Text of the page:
Namibia’s Skeleton Coast is shrouded in mystery and a place of great extremes; where the seemingly endless desertscape collides with a frigid and rugged coastline. The consistently rough seas and dense ocean fogs, known to the locals as ‘cassimbo’, plagued sailors of the past with legendary peril, and today the coastline is steeped in a fascinating shipwreck history.
This formidable and vast expanse which stretches from the Swakop River in Namibia to the Kunene River in Angola was described by the first Portuguese settlers as ‘The Gates of Hell’, whereas today it provides a remote sanctuary nearly untouched by man. It truly is a place which is perfect for travelers who want to get completely off the grid and experience nature in one of its rawest states.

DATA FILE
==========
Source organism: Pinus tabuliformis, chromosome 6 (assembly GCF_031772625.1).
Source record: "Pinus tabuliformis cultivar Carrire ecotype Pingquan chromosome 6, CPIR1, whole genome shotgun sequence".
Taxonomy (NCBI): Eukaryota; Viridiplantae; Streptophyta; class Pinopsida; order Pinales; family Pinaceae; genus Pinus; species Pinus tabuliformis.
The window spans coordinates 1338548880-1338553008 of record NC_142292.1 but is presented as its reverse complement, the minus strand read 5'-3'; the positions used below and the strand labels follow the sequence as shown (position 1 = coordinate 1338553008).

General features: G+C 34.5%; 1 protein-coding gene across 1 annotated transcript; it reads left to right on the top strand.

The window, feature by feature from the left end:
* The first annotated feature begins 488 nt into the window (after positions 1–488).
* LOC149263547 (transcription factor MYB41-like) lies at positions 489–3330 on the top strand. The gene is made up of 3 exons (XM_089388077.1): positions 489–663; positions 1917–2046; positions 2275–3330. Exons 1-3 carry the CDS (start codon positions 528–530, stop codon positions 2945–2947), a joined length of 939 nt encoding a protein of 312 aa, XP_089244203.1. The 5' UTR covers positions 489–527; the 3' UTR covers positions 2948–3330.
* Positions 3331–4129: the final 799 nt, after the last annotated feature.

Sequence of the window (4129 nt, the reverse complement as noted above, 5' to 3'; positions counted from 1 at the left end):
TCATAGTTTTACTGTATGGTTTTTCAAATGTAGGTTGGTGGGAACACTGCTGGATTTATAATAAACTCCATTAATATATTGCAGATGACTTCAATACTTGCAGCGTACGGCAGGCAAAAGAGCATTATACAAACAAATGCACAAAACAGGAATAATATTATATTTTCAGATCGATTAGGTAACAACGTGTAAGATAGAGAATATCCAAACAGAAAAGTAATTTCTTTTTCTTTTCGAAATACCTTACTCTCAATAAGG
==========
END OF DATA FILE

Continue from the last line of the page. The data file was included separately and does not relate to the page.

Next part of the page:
Visitors to the region will be captivated by the awe inspiring moonscapes and fauna and flora which have adjusted to the regions challenging environment and turned it into a surprising oasis of unusual desert adapted life including the incredible desert lions,
black rhino and desert elephants. The Welwithcia tree, also known as a living fossil, is one such strange dessert dweller and has been found to live to an incredible 2000 years old.
The best camp to stay at is Hoanib Skeleton Coast Camp. Operated by Wilderness Safaris, it is the perfect base from which to enjoy an indepth encounter (in the company of excellent guides ) with the fascinating wildlife and phenomenon of this surreal corner of the planet.
We suggest that only way to access the Skeleton Coast is by aircraft, and, arriving from above, the aerial views of the sparse patterned landscape and adjoining turbulent seas, gives a powerful appreciation for the sheer remoteness of the area. Once on land, immersed in a landscape of endless vistas and towering sand dunes, the hustle and bustle of the outside world falls away and is replaced with a deep sense of peace of quite. At night the sky looms large with celestial bodies and immerses those below in the mysteries of our solar system and beyond, unbridled by even the slightest light pollution.